Solar Eclipse 2023: How to See + Worldwide Time

Solar Eclipse 2023: How to See + Worldwide Time

Solar eclipse 2023 is happening this month! A rare type of solar eclipse will happen on Saturday, October 14. This natural phenomenon occurs every year when the moon is at its furthest distance from the Earth, ending up not quietly covering up the sun and showing a visible ring of fire around it. So, know how to see this immersion and when it will be held worldwide.

Solar Eclipse 2023: How Does it Happen?

A solar eclipse happens when the moon appears smaller than the sun. With the difference in size, the moon can’t entirely block the sun, which forms a beautiful ring of fire around it. This happens when the new moon is between the Earth and the sun, casting its shadow on the surface of the Globe.

However, the moon’s ability to completely cover the sun depends on its distance from the Earth. The moon’s slightly elliptical orbit around the Earth can go the farthest (apogee) and closest (perigee) to the planet at two points each month. At these times, it can appear smaller and bigger than usual in the sky.

So, in the upcoming solar eclipse 2023, the new moon will appear smaller this time and can only cover 91% of the sun’s disk. Of course, this one is a must-see.

How to see Solar Eclipse 2023?

The public can see solar eclipse 2023 in different ways, but it’s strongly advised not to look at the sun directly as it can permanently damage the eyes. Wearing sunglasses may not work either, as it doesn’t offer the proper protection for the eye. If you want to wear a pair of them, there are special protective eclipse glasses you can avail to watch the eclipse directly.

You can also create a pin-hole projector to view it without directly looking at the sun. All you need is a cardboard box, a white sheet of paper, tape, scissors, and aluminum foil. Tape the white paper inside the box, leave an opening on the other side, tape the aluminum foil on the other end of the opening, pin a hole, and hold it up against the sun. The light will shine through the hole in the aluminum foil, and the crescent sun will project onto the white sheet of paper taped inside the box.

From there, you can see the sun’s shape through the paper and watch it change when the moon passes in front of the sun. Another option is to use a safe handheld solar viewer, which is a thousand times darker to protect your eyes.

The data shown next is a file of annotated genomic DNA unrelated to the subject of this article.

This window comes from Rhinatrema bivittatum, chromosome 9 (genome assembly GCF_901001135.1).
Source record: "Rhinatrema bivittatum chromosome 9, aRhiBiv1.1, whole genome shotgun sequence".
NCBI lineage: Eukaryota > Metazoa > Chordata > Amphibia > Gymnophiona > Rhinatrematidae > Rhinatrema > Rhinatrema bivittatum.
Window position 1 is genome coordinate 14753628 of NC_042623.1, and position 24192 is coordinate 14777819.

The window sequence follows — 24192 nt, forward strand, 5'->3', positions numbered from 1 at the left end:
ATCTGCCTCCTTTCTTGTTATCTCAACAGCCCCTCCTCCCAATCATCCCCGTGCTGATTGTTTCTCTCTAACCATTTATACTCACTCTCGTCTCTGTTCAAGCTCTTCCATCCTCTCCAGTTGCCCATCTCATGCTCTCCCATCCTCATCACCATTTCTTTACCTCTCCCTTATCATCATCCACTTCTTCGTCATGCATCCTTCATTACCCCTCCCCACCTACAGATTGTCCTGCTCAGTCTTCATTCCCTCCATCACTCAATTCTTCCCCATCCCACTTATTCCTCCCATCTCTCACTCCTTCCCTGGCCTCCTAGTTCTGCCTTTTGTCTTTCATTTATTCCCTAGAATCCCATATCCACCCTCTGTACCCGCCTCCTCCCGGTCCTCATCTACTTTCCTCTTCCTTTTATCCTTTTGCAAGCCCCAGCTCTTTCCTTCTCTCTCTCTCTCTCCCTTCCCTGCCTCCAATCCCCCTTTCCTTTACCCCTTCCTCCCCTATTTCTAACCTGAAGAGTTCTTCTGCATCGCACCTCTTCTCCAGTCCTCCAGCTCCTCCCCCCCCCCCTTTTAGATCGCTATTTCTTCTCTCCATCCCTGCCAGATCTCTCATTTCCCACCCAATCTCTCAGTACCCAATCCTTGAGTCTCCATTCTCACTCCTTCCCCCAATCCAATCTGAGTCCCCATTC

Never use eclipse glasses or handheld viewers with cameras, binoculars, or telescopes. These things need different types of solar filters.

Solar Eclipse 2023: Worldwide Time

National Aeronautics and Space Administration (NASA) has already released the interactive map where astronomy enthusiasts can see the solar eclipse 2023. According to NASA, this event will be visible across the eight U.S. states, from Oregon to Texas. North America, Central America, and most of South America will witness this year’s solar eclipse, which will last for five minutes and 17 seconds.

It will stretch from Oregon to northern California, northeast Nevada, central Utah, northeast Arizona, southwest Colorado, central New Mexico, and southern Texas. It will then move across the Gulf of Mexico and over Mexico, Guatemala, Belize, Honduras, Nicaragua, Costa Rica, Panama, Colombia, and Brazil.

For the exact times, you can check the list below:

  • Oregon Dunes, Oregon: 9:15 a.m. PDT
  • Crater Lake National Park, Oregon: 9:17 a.m. PDT
  • Lava Beds National Monument, California: 9:19 a.m. PDT
  • Great Basin National Park, Nevada: 9:24 a.m. PDT
  • Bryce Canyon National Park, Utah: 10:27 a.m. MDT
  • Capitol Reef National Park, Utah: 10:27 a.m. MDT
  • Canyonlands National Park, Utah: 10:29 a.m. MDT
  • Natural Bridges National Monument, Utah: 10:29 a.m. MDT
  • Mesa Verde National Park, Colorado: 10:31 a.m. MDT
  • Chaco Culture National Park, New Mexico: 10:32 a.m. MDT
  • Albuquerque, New Mexico: 10:34 a.m. MDT
  • San Antonio: 11:52 a.m. CDT
  • Corpus Christi, Texas: 11:55 a.m. CDT
  • Padre Island National Seashore, Texas: 11:56 a.m. CDT
  • Edzná Maya archaeological site, Yucatán Peninsula, Mexico: 11:23 a.m. CST
  • New York: 1:22 p.m. EDT
  • Los Angeles: 9:24 a.m. PDT
  • Chicago: 11:58 a.m. CDT
  • Houston: 11:58 a.m. CDT
  • Phoenix: 9:31 a.m. MST
  • Philadelphia: 1:21 p.m. EDT
  • San Antonio: 11:52 a.m. CDT
  • San Diego: 9:26 PDT
  • Dallas: 11:52 a.m. CDT
  • San Jose, California: 9:20 a.m. PDT

Is Solar Eclipse 2023 a Bad Omen?

Despite being a natural phenomenon, solar eclipse is surrounded by different beliefs, myths, and superstitions. It’s still considered a bad omen in some cultures, and many still fear it will bring deaths, disasters, and destruction.

Despite the advancement of technology and modernity today, it’s a surprise that things like this still exist. There’s a scientific explanation for why the solar eclipse is happening, but there’s no basis for the myths surrounding this special event. Scientists and astronomers have already debunked these claims. If there’s one bad thing about solar eclipse, it’s not witnessing its natural beauty.


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